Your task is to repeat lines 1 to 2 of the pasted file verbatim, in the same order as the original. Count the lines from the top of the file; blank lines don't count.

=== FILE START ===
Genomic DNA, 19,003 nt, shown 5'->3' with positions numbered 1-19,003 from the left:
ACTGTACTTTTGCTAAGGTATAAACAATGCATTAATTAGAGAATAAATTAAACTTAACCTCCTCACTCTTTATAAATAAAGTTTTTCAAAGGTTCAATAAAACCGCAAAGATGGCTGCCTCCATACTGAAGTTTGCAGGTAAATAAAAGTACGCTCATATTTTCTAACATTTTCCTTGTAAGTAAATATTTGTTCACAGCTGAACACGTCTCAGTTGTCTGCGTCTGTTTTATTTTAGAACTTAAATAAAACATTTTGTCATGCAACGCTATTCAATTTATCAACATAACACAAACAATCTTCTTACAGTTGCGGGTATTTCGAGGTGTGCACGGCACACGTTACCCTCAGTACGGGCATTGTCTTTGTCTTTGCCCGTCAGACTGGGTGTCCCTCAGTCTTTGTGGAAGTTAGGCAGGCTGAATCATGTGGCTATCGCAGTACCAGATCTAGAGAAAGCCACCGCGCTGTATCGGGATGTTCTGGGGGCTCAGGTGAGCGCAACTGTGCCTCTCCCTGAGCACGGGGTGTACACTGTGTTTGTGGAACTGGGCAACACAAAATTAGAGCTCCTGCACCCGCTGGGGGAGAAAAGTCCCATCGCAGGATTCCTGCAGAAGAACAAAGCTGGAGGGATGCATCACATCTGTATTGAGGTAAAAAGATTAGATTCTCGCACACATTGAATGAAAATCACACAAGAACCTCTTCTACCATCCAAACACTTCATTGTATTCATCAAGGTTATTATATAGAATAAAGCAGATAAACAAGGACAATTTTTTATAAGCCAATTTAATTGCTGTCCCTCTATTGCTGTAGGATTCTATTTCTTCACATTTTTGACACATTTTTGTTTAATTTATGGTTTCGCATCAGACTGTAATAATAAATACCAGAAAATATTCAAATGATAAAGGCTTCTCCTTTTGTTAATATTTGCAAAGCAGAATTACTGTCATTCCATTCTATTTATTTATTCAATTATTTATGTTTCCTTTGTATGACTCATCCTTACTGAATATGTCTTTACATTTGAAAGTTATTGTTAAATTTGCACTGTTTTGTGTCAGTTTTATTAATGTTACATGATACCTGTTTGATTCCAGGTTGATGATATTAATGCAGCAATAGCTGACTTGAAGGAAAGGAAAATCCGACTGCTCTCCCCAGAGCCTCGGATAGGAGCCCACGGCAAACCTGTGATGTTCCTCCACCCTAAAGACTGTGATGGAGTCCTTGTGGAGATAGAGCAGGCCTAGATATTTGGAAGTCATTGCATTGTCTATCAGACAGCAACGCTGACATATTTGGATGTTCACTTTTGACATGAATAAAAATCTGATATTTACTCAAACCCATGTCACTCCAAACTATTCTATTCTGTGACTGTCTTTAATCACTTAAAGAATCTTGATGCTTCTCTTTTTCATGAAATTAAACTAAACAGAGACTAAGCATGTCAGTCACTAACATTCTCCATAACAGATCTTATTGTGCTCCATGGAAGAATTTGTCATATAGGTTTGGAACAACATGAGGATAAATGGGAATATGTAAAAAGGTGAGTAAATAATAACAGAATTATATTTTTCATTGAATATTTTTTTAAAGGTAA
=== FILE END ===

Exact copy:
Genomic DNA, 19,003 nt, shown 5'->3' with positions numbered 1-19,003 from the left:
ACTGTACTTTTGCTAAGGTATAAACAATGCATTAATTAGAGAATAAATTAAACTTAACCTCCTCACTCTTTATAAATAAAGTTTTTCAAAGGTTCAATAAAACCGCAAAGATGGCTGCCTCCATACTGAAGTTTGCAGGTAAATAAAAGTACGCTCATATTTTCTAACATTTTCCTTGTAAGTAAATATTTGTTCACAGCTGAACACGTCTCAGTTGTCTGCGTCTGTTTTATTTTAGAACTTAAATAAAACATTTTGTCATGCAACGCTATTCAATTTATCAACATAACACAAACAATCTTCTTACAGTTGCGGGTATTTCGAGGTGTGCACGGCACACGTTACCCTCAGTACGGGCATTGTCTTTGTCTTTGCCCGTCAGACTGGGTGTCCCTCAGTCTTTGTGGAAGTTAGGCAGGCTGAATCATGTGGCTATCGCAGTACCAGATCTAGAGAAAGCCACCGCGCTGTATCGGGATGTTCTGGGGGCTCAGGTGAGCGCAACTGTGCCTCTCCCTGAGCACGGGGTGTACACTGTGTTTGTGGAACTGGGCAACACAAAATTAGAGCTCCTGCACCCGCTGGGGGAGAAAAGTCCCATCGCAGGATTCCTGCAGAAGAACAAAGCTGGAGGGATGCATCACATCTGTATTGAGGTAAAAAGATTAGATTCTCGCACACATTGAATGAAAATCACACAAGAACCTCTTCTACCATCCAAACACTTCATTGTATTCATCAAGGTTATTATATAGAATAAAGCAGATAAACAAGGACAATTTTTTATAAGCCAATTTAATTGCTGTCCCTCTATTGCTGTAGGATTCTATTTCTTCACATTTTTGACACATTTTTGTTTAATTTATGGTTTCGCATCAGACTGTAATAATAAATACCAGAAAATATTCAAATGATAAAGGCTTCTCCTTTTGTTAATATTTGCAAAGCAGAATTACTGTCATTCCATTCTATTTATTTATTCAATTATTTATGTTTCCTTTGTATGACTCATCCTTACTGAATATGTCTTTACATTTGAAAGTTATTGTTAAATTTGCACTGTTTTGTGTCAGTTTTATTAATGTTACATGATACCTGTTTGATTCCAGGTTGATGATATTAATGCAGCAATAGCTGACTTGAAGGAAAGGAAAATCCGACTGCTCTCCCCAGAGCCTCGGATAGGAGCCCACGGCAAACCTGTGATGTTCCTCCACCCTAAAGACTGTGATGGAGTCCTTGTGGAGATAGAGCAGGCCTAGATATTTGGAAGTCATTGCATTGTCTATCAGACAGCAACGCTGACATATTTGGATGTTCACTTTTGACATGAATAAAAATCTGATATTTACTCAAACCCATGTCACTCCAAACTATTCTATTCTGTGACTGTCTTTAATCACTTAAAGAATCTTGATGCTTCTCTTTTTCATGAAATTAAACTAAACAGAGACTAAGCATGTCAGTCACTAACATTCTCCATAACAGATCTTATTGTGCTCCATGGAAGAATTTGTCATATAGGTTTGGAACAACATGAGGATAAATGGGAATATGTAAAAAGGTGAGTAAATAATAACAGAATTATATTTTTCATTGAATATTTTTTTAAAGGTAA